What is E'gao?
The character "e" means "evil," and "gao" means "to make fun of". Combined, the phrase means a new multimedia expression that makes fun of original works, often with malicious intent.
The word e'gao is so new it is not even listed in Chinese dictionaries. It can be traced to the Japanese word "kuso", the definition of an Internet subculture that deconstructs serious literature or artistic materials to entertain people.
In Taiwan's Internet subculture and video gamers' communities, Kuso has evolved into a new attitude towards life that suggests "making fun of everything and playing practical jokes". It has no agenda or logic.
Since being adopted by the Chinese mainland in early 2002, it has become a popular form of entertainment and got the name e'gao.
From prime-time TV programmes, mobile phone text messages, to online chatrooms, it is difficult today not to watch, read or hear e'gao.
Examples of E'gao
The latest example of e'gao is the re-designing of the Olympics emblem on the Internet, which adds a skirt to the human-like figure inside the circle of the emblem and indicates it a female version compared with the skirtless male version.
The organization committee of the 2008 Olympic Games already announced last Wednesday that the girly version of the emblem actually violated their copyright and harmed the Olympic spirit.
Also, one typical example of e'gao is the recurrent use of the face of Xiaopang (little fatty). The rotund Shanghai gas station intern has become an unexpected celebrity after a picture of his face was posted on the Internet.
His face has been superimposed on Leonardo Dicaprio in Titanic and Russell Crowe in Brave Heart, provoking much laughter both at home and abroad.
According to a Beijing computer professional surnamed Lin, the re-use of little fatty's face has become a competitive platform for many computer talents including himself.
But e'gao does not only use photography videos, plays, novels and songs can also be vehicles.
The latest examples include the remarks of popular TV soccer commentator Huang Jianxiang.
During the Italy-Australia match at last year's World Cup, Huang's emotional outburst over the winning goal by the Italian team not only caused an uproar among Chinese viewers and netizens but also gave rise to a number of short Internet audio and video e'gao pieces.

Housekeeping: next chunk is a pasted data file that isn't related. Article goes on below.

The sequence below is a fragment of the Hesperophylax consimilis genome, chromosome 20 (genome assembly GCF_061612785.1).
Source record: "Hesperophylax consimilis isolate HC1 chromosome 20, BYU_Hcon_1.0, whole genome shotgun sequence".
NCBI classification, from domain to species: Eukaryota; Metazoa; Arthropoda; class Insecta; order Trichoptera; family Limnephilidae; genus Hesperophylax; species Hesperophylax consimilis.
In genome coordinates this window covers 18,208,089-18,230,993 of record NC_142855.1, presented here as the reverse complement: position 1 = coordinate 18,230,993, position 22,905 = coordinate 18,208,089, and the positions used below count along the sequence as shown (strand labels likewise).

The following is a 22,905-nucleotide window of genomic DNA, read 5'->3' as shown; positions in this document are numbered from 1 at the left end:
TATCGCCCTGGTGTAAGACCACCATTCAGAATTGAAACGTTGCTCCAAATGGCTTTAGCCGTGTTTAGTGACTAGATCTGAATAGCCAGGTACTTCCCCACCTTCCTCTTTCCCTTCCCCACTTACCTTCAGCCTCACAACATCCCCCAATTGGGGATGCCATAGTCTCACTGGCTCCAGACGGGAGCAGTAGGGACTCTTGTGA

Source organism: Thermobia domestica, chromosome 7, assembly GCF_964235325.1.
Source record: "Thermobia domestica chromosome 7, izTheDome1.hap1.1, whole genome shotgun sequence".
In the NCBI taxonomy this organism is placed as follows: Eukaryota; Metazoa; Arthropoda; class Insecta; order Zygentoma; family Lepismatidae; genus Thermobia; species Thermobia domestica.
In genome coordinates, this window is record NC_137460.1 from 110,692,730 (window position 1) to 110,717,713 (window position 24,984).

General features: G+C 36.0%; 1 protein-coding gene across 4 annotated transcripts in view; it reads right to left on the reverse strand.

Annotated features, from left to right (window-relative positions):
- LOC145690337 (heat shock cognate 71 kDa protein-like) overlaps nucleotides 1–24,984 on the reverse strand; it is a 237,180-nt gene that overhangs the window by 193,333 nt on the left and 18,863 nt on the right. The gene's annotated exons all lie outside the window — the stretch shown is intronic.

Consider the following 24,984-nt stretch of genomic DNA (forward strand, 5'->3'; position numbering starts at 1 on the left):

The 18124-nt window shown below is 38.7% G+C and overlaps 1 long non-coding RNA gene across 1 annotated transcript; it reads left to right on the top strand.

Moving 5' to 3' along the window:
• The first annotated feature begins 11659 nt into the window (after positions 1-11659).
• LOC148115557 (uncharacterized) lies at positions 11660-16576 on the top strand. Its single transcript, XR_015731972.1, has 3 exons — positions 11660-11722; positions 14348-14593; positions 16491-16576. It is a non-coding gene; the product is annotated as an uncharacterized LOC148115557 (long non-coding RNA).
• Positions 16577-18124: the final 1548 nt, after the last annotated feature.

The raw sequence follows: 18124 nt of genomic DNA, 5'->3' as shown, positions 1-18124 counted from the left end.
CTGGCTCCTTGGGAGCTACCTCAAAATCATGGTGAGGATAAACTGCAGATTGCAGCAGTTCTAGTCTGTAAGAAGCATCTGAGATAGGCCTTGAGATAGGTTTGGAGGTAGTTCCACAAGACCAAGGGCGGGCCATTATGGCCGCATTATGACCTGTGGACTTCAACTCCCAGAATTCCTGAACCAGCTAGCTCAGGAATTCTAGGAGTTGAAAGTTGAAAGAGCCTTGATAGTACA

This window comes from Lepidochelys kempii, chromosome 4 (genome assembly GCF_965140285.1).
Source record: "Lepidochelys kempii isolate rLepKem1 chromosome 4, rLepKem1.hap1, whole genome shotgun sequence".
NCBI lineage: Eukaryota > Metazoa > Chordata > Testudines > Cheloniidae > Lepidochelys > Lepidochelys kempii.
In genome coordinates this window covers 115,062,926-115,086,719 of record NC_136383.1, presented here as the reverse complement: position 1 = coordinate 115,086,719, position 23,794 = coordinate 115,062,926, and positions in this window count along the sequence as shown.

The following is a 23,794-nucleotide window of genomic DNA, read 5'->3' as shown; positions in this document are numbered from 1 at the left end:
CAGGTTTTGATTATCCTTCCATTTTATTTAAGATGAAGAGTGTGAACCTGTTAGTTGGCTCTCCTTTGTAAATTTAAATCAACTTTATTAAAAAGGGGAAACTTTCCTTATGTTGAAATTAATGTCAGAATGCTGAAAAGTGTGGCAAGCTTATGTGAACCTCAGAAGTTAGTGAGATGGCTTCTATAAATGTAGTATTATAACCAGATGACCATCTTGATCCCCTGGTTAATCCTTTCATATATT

His comments were also turned into humorous mobile phone tones that were downloaded by millions of users.
Huang's outburst was blamed on his huge work pressure. Likewise, many urban Chinese now suffer from the same pressure. Jobs are more challenging than ever before and overtime is often the order of the day.
As for the Back-Dorm Boys, they have been so successful in attracting millions of netizens that they recently signed a five-year contract with Taihe Rye Music, a Beijing talent management company that boasts several famous pop stars.
"We want to do movies, ads, music, abstract art, everything," said Huang Yixin, one half of the duo.
Reasons for Its Popularity
While e'gao has been so popular, almost every e'gao fan has their own reason for their fondness.
A Peking University student, Wang Xiongjun, said: "E'gao is an art criticism loved by people.
"It is a vehicle for people to deconstruct burning issues. It is an interesting, spiritual pursuit," said Wang.
For instance, The Bloody Case Caused By A Steamed Bun, an Internet parody of the mega-budget film The Promise enabled its creator Hu Ge to immediately become an e'gao luminary early last year.
In some people's view The Promise was a deserving target when it failed to deliver on the promises made in its promotional campaign. And Hu's short e'gao video provided an outlet for the public.
Hu gained much popularity when the director of the film, Chen Kaige, threatened to sue him for piracy.